This was the news that the country’s economy stewards were excited to share last week, not long after Armenia launched its first Eurobond. But for anyone looking to verify the government’s claims, good luck in defining poverty.
Armenian officials specified that they were referring to definitions by international aid groups, which have an entire lexicon of kinder synonyms for poverty, such as “transitional,” “developing” and “less-developed,” and a list of acronyms (GDPs, GNIs, CPIs, HDIs) to measure development.
Finance Minister David Sarkisian referred to "international standards" when he said that Armenia has left the poor countries’ club -- graduating from the low-income league to the medium-income league; or, rather, the “lower middle-income” category, as the World Bank puts it.
But the descriptions, just like weather forecasts, may not fully capture the real feel on the ground. Looking at the largely hand-to-mouth life in rural parts of Armenia, the nature of the country’s economy, in which cash from labor-migrants and Diaspora abroad still plays a large role, the Armenian ministers’ announcement may come across as an overstatement.
Armenia and Georgia, the region’s first Eurobond-issuer, have been among the most sustainably poor descendants of the Soviet Union, with Armenia, arguably, hit the hardest in the South Caucasus by the 2009 global economic meltdown.
Largely thanks to international borrowing, Armenia came out of the crisis, and, according to the International Monetary Fund, is expected to post a growth rate of under four percent for 2013.
But the deeper reason for Yerevan’s optimism appears to stem from two key developments: the September 20 issuance of a Eurobond and its plans to join the Eurasian Customs Union, essentially Moscow’s response to the European Union. The government said that the Eurobond release raised enough cash ($700 million) to pay off its $500-million emergency debt to Russia. Investors from the US (42 percent), also home to the world's second-largest population of Diaspora Armenians (after Russia), evinced the most interest in Armenia’s Eurobond, Sarkisian said, Regnum reported.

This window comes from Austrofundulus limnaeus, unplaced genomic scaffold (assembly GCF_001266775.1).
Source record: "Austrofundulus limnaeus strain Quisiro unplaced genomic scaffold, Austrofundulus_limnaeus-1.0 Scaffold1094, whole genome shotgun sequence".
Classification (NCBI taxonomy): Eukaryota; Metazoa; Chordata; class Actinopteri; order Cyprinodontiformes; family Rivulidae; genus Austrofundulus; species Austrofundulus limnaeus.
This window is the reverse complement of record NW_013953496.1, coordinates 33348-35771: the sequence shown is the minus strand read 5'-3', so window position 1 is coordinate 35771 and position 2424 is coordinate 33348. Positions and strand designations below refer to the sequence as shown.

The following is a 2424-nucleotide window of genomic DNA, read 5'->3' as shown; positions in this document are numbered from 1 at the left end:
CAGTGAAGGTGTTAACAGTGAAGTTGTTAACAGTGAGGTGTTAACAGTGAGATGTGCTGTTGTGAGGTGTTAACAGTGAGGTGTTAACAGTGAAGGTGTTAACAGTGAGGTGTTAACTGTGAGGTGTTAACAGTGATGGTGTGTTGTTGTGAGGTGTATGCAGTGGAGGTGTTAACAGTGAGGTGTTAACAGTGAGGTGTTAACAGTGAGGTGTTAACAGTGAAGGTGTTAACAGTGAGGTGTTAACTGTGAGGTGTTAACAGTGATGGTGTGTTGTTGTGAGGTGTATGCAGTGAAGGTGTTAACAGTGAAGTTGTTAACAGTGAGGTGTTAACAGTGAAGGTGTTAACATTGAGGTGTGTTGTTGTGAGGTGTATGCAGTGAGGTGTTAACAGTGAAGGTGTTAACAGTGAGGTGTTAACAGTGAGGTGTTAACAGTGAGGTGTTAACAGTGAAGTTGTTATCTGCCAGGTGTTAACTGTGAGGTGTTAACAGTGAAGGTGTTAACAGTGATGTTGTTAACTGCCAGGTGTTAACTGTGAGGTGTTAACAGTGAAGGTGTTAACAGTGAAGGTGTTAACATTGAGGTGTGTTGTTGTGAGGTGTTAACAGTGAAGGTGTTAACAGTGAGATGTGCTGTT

Joining Moscow’s plans for creating an economic USSR came as a blow for hopes for the region’s European integration, but it is expected to bring short-term benefits -- both economic and political -- for Armenia. The IMF said that Armenia is in for lower natural-gas prices and the “financing of major infrastructure projects.”
Looking back from its new social status in the world, Yerevan conceded that being poor had its benefits. Armenia is no longer eligible for concessional international borrowing (usually defined as cheaper than market rates), Sarkisian said, and now the country has to be less reliant on loans. That’s why the Eurobond comes in handy, he said . . . though it is still a loan of a different type.